One may ask if domestic violence is a legacy that a father chooses to leave with his children; especially his sons? Not all children will emulate the negative example of a brutal dad. Some will choose to make wise choices but what about the others who haven’t got the will power to adapt? Let us all work together to eradicate this evil that is not only destroying families but generation after generation!

book details Order Your Copy Now

Chapters

Pages

Chapter 1

CHAPTER 1: Quagmire of a Lonesome and Violent Life

I was born in a family of nine children, with five brothers and three sisters. I was the eldest of the girls. I was born in Kingston, the capital of Jamaica and then moved to St Catherine when I was six years old. I lived with my parents until I was seventeen.

Dad had a fairly good job; he left for work early mornings and come home late at nights. I used to wait for him to come home from work, regardless of how late it may be. Dad worked as an ordinary postman until the company he worked for upgraded his job to a private contractor, which made it more secure.

As a child, I always wanted that emotional and physical support from my parents, which they failed to give me. I think they were busy with the expense of keeping a family, especially my dad. My mum didn’t work because she had the responsibility of looking after my younger siblings.

I grew up in an environment where domestic violence was present and that always made me feel unsafe. Dad used to stay busy with his work schedule while mum was busy with hers.

I used to feel neglected; I guess that’s what happens when a family is large, and the smaller ones get all the attention. Sometimes children can feel left out. Sometimes I needed my parents to sit and talk with me regarding issues I was experiencing, but unfortunately that never happened. I do think they had good intentions, but it was the demands of the family which caused us to feel that way.

I was not able to share my feelings with my other siblings about the abuse that was happening around us because they too were experiencing the same thing. We were all accustomed to that lifestyle and just got on with it.

Every year Mum would expect another child, which must have placed stress on her, both physical and emotional. Maybe if families like ours had the awareness and education that is available today in countries like Britain, they would’ve been able to plan their family.

As the eldest girl, I had to bear some of the responsibilities for the younger ones. In my childhood I had seen many ups and downs, and for that reason I always gave value to money. I used to help my mother with all sorts of household chores, like washing and cleaning.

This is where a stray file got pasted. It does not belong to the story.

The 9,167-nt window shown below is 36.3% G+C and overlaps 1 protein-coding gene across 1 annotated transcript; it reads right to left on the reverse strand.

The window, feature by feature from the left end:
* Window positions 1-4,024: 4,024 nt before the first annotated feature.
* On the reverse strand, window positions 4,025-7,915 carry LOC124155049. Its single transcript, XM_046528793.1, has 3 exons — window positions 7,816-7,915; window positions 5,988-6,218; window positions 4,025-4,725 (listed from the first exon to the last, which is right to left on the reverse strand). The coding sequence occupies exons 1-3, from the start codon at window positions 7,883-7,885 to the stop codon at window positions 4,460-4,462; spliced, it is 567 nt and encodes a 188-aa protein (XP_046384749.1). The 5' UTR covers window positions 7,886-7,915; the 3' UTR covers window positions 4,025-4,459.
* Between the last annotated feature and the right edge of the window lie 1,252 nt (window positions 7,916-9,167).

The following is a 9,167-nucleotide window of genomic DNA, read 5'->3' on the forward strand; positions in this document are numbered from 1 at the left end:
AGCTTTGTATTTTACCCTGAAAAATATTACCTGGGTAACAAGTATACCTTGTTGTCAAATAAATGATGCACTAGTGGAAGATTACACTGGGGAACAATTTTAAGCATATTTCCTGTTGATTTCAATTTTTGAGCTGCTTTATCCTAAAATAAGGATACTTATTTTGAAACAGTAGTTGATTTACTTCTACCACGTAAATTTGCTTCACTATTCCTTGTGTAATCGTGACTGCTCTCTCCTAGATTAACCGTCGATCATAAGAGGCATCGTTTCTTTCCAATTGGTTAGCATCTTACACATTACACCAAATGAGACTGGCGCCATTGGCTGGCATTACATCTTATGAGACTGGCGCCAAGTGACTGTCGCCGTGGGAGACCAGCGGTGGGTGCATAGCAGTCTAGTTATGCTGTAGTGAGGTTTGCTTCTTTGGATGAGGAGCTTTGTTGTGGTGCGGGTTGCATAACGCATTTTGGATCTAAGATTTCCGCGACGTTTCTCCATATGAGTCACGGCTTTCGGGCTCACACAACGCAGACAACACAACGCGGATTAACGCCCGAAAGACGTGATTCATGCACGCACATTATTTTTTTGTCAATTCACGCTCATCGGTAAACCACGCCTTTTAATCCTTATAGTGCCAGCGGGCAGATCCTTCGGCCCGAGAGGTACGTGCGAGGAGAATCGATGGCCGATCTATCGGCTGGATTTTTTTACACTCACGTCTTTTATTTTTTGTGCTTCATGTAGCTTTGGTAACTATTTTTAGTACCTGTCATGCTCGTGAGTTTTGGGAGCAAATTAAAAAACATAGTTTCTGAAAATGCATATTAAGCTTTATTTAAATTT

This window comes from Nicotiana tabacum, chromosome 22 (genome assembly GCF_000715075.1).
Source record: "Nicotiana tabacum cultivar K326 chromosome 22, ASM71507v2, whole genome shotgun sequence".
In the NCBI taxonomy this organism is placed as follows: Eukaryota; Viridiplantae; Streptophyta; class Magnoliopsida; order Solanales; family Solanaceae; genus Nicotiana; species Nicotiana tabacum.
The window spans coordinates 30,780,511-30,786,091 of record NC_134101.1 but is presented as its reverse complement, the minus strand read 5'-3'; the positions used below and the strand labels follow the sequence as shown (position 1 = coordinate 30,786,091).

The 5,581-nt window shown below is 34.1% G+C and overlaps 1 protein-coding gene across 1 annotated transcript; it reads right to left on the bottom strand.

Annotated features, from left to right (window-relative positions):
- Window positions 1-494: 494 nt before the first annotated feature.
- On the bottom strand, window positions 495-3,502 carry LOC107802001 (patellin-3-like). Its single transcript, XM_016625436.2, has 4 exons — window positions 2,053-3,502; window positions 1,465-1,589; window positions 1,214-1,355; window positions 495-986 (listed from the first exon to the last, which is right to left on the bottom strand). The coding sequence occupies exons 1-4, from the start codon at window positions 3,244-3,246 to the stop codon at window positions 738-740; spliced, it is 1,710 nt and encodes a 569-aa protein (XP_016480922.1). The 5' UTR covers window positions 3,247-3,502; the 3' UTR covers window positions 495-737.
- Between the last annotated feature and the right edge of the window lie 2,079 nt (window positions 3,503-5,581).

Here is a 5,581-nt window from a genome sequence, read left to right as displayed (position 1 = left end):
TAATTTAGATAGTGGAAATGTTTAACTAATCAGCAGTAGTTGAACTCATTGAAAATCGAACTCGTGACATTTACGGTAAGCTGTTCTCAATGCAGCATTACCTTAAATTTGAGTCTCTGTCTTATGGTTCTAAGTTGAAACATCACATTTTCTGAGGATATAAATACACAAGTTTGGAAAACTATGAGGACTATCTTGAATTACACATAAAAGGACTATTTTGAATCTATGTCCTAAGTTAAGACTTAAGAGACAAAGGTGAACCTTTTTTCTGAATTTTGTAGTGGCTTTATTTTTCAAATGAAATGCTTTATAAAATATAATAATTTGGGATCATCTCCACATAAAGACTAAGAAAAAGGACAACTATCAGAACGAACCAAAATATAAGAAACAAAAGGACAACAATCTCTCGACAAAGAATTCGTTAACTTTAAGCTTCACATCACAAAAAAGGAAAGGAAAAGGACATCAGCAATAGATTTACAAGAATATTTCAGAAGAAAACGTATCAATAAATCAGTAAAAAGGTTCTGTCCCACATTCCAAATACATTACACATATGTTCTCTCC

I remember going to the market and seeing individual women of all ages displaying their products. My brother and I would argue how to spend the money and what to buy. For example, if the person was elderly, he wouldn’t want to buy from them. Even if the price was cheaper, he would rather buy from a younger person. Maybe he didn’t understand back then. He has changed now, because he grew to understand the value of money. He is also a parent and has realised that saving money is vital.

I was forced to grow up fast because my siblings were much younger and I had to help look after them. The inner turmoil and stress of everyday life was strenuous, because I was worried about mum and what she was going through at the time. However, I maintained a positive outlook towards life, even though at times I felt the pressure and felt like my childhood had been seized from me.

Before the larger house was built, my siblings and I had to share a room. However, the company was great, because we played and joked at night before bed time. At times, our feet would end up in one another’s faces, which was so funny to us as children.

I recalled my older brother feeling disgusted at one of our brother’s snoring because it disturbed his sleep. One night he decided to pull a stunt on him. He rolled a piece of paper, lit it and placed it at the corner of his mouth. We stood and watched it burn until it caught his lip… that night I can’t forget. It may have seemed like a joke, but it was dangerous. These are all silly things children do when they don’t understand the dangers of their actions. Even though life was challenging, we still had good times and memories as children.

My bigger brothers were always eager to learn to drive, but dad never made time to put them behind the wheel. However, with their keenness to learn, they were always finding opportunities to jump behind the wheel whenever Dad wasn’t around.

On one occasion, my bigger brother decided to take the van for a drive, but unfortunately it ended up in the house. Luckily it didn’t do much damage. I don’t remember whether they were punished for their actions.

When speaking about some of the difficulties that I experienced as a child, some may think that I did not find time to have fun. However, my siblings and I created many happy moments. For example, I used to run behind my brothers, especially when they were going to the mango bushes. They used to call me “Sister” as a pet name. I asked my Mum why I was called sister, and she told me that when I was born, my older brother looked at me, saying, “That’s my sister,” and from that day the name stuck.